Rare ‘Slave Bible’ Was A Powerful Mind Control Device and Spreader of Fake News
A rare and extremely controversial 19th century Bible on display at the Museum of the Bible in Washington, D.C., was a powerful tool of propaganda, a mind control device, and a generator of ‘Fake News’ once used by British missionaries to convert slaves to Christianity.
The rare Bible is on loan from Fisk University in Nashville, Tennessee and been exhibited in the Washington museum since it opened in November 2017. According to a Fisk University paper, “Only three copies of this Bible are known to exist” and the example on display in Washington is “the only copy in the U.S.”
Anthony Schmidt is associate curator of Bible and Religion in America at the Washington museum and he told reporters at NPR “the first instance of this abridged version titled, Parts of the Holy Bible, selected for the use of the Negro Slaves, in the British West-India Islands, was published in 1807.” It was compiled with the intention of being read to African slaves in the British West Indies; the modern day Caribbean.
Slave Bible is Mass Editing of The Holy Book
In our modern society the term ‘Fake News’ describes not only the reporting of inaccurate facts, but also the omission of important facts that are essential in forming a balanced view of any given story. The Slave Bible is a special historical artifact because it has been so gravely edited that any stories which might have inspired the slaves to rebel, were completely omitted.
Among the omitted verses was:
“Servants, be obedient to them that are your masters according to the flesh, with fear and trembling, in singleness of your heart, as unto Christ.” Ephesians 6:5.
And we are not talking about editors just dropping a word here and adding a comma there. They wholly altered the entire structure of the Christian holy book. Schmidt estimated that about “90 percent of the Old Testament” and “50 percent of the New Testament” are missing. In terms of readable content, while a protestant Bible has 1,189 chapter the Slave Bible has a mere 232!
The title page of the Slave Bible. Passages such as the Book of Exodus are removed. (Blythwood / Public Domain)
What Inspired The ‘Editing’ of the Bible into the Slave Bible?
Several theories exist to account for the inspiration behind the omission of so much of the standard protestant Bible, but most specialists agree that farmers in the West Indies were probably opposed to the arrival of the Christian missionaries who worked with the enslaved Africans on their plantations. Schmidt says, “Coming in and being able to educate African slaves would prepare them one day for freedom, but at the same time would not cause them to seek it more aggressively.”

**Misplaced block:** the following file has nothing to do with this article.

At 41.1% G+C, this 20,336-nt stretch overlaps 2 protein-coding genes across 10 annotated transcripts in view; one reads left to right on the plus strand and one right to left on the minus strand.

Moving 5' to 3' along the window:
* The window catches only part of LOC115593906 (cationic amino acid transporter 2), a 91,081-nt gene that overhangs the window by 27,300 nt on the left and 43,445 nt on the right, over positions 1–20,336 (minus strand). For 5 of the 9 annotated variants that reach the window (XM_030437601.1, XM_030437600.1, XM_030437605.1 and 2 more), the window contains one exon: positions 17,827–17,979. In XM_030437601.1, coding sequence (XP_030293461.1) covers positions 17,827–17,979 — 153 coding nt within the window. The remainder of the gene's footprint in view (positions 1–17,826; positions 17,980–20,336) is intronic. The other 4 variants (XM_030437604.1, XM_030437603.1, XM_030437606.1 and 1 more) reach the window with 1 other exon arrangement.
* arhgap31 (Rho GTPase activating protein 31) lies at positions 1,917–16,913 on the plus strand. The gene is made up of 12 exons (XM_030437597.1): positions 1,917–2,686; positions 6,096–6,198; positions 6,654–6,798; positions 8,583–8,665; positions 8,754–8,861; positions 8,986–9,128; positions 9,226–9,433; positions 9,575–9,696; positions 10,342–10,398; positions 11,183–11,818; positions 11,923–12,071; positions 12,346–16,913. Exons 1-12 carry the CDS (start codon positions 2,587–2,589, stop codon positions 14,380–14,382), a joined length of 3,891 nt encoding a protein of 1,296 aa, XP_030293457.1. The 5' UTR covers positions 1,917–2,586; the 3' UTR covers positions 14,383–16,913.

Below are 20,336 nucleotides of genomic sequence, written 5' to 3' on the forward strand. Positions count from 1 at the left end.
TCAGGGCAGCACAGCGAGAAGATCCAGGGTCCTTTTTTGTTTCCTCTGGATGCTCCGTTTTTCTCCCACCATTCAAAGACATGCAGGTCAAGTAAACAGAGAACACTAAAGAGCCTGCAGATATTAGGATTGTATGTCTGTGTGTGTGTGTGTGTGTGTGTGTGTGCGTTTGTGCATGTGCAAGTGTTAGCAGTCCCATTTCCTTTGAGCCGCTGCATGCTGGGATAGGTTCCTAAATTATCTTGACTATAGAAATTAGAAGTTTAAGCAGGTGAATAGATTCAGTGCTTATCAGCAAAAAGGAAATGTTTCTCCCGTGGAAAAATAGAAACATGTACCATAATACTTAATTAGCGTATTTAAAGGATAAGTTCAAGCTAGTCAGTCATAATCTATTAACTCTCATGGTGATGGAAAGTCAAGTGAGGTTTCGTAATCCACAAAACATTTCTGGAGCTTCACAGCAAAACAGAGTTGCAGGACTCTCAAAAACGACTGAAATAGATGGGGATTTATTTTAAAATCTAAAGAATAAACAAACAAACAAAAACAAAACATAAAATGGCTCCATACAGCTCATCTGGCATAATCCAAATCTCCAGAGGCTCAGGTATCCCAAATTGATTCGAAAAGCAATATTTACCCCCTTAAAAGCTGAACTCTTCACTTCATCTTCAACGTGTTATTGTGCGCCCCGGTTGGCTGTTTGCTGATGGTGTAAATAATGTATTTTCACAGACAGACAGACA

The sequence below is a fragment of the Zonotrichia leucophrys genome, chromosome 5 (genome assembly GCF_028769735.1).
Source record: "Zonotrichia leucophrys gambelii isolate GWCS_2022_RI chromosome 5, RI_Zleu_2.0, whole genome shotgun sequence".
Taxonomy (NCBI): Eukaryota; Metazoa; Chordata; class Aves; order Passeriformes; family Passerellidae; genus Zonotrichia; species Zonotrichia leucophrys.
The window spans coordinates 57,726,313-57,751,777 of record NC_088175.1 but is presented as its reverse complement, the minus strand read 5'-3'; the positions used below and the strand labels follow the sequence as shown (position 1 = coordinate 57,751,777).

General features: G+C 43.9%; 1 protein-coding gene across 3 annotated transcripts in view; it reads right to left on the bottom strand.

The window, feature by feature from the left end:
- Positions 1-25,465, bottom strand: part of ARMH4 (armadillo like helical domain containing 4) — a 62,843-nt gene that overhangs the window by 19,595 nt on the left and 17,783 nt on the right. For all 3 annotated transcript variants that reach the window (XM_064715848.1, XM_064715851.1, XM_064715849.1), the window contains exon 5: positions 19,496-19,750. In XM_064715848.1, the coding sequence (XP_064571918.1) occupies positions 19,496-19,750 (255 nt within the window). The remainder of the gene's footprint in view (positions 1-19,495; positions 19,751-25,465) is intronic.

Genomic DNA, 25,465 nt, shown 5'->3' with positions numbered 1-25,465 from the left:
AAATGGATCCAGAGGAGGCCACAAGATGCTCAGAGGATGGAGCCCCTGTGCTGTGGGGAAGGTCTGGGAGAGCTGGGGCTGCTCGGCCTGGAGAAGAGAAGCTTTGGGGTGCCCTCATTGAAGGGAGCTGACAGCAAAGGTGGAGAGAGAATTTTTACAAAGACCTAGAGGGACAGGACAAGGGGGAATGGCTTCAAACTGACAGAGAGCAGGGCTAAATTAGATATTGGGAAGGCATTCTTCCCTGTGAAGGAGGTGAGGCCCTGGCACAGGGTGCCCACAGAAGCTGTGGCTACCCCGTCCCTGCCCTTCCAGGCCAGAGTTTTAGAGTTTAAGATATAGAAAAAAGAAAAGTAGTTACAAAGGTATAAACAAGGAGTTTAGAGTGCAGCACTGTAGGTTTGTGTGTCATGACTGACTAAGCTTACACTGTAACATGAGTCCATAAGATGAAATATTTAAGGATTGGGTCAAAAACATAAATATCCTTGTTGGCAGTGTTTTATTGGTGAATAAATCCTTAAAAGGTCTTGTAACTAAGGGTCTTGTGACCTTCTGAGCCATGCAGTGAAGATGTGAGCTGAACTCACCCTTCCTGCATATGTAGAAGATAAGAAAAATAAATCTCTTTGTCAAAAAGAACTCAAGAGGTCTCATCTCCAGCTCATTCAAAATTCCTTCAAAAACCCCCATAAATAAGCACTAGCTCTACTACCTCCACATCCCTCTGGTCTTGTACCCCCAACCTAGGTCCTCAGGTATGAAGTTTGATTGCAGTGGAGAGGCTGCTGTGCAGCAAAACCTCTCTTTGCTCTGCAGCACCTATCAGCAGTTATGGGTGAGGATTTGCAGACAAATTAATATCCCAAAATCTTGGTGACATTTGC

An article on Ghanaweb presents another, even more sinister angle on what was essentially a mind control program. The editing exercise was a double edged sword and not only were rebellion inspiring verses omitted, but pro-slavery verses were ‘deliberately’ left in to enhance the propaganda machine.
For example, Ephesians 6:5:
“Servants, be obedient to them that are your masters according to the flesh, with fear and trembling, in singleness of your heart, as unto Christ.”
The Slave Bible was edited to enhance propaganda of submission and for mind control. (Internet Archive Book Image / Public Domain)
Washington Raises Awareness And Does Not Hide From The Past
The museum in Washington decided to exhibit “The Slave Bible: Let the Story Be Told,” in response to the amount of attention visitors gave the artifact. Schmidt believes “people don't look at the Bible or approach the Bible or read the Bible in a vacuum, but that it always has “social and economic context.”
This Bible is intended to give people a chance ‘to reflect’ and visitors are being encouraged to write down their reactions with prompts from the museum such as “What questions does the Slave Bible raise about how the Bible is used today?”
Brad Braxton, the director of the NMAAHC’s Center for the Study of African American Religious Life, said “This religious relic compels us to grapple with a timeless question: In our interpretations of the Bible, is the end result domination or liberation?”
An article in RNS (Religion News Service) quotes Holly Hamby of Fisk University. Hamby, a United Methodist, who suggested that the exhibit should include videos of people questioning the controversies of the Slave Bible.
- Stolen 1200-Year-Old Bible with Gold-Encrusted Motifs Recovered in Anti-Smuggling Raid in Turkey
- Forgery or a Lost Account? Examining the Authenticity of the Gospel of Jesus’ Wife
- The Benin Bronzes: A Tragic Story of Slavery and Imperialism Cast in Brass
The Slave Bible does not include Exodus where God said, “Let my people go.” (Brock Hall / YouTube)
Hamby’s ‘favorite question’ is the last and most thought provoking one on the list, which is: “Do you think that this Bible is still the good book?” She is quick to add “It’s a good book. I still believe in the Bible on the whole but not this version of it.”
Taking all things into account, in the dry light of reality, this ‘book’ can hardly be called a Bible. If I was to take an apple and throw 90% of it in the bin and give you a handful of pips, would you thank me for giving you an apple? If I was to take a bicycle and throw 90% away and gave you a wheel, would you high-five me for giving you a bike?
Top image: The Slave Bible omitted 90 percent of the Old Testament and 50 percent of the New Testament. Source: Leonid Pavlov / Adobe.
By Ashley Cowie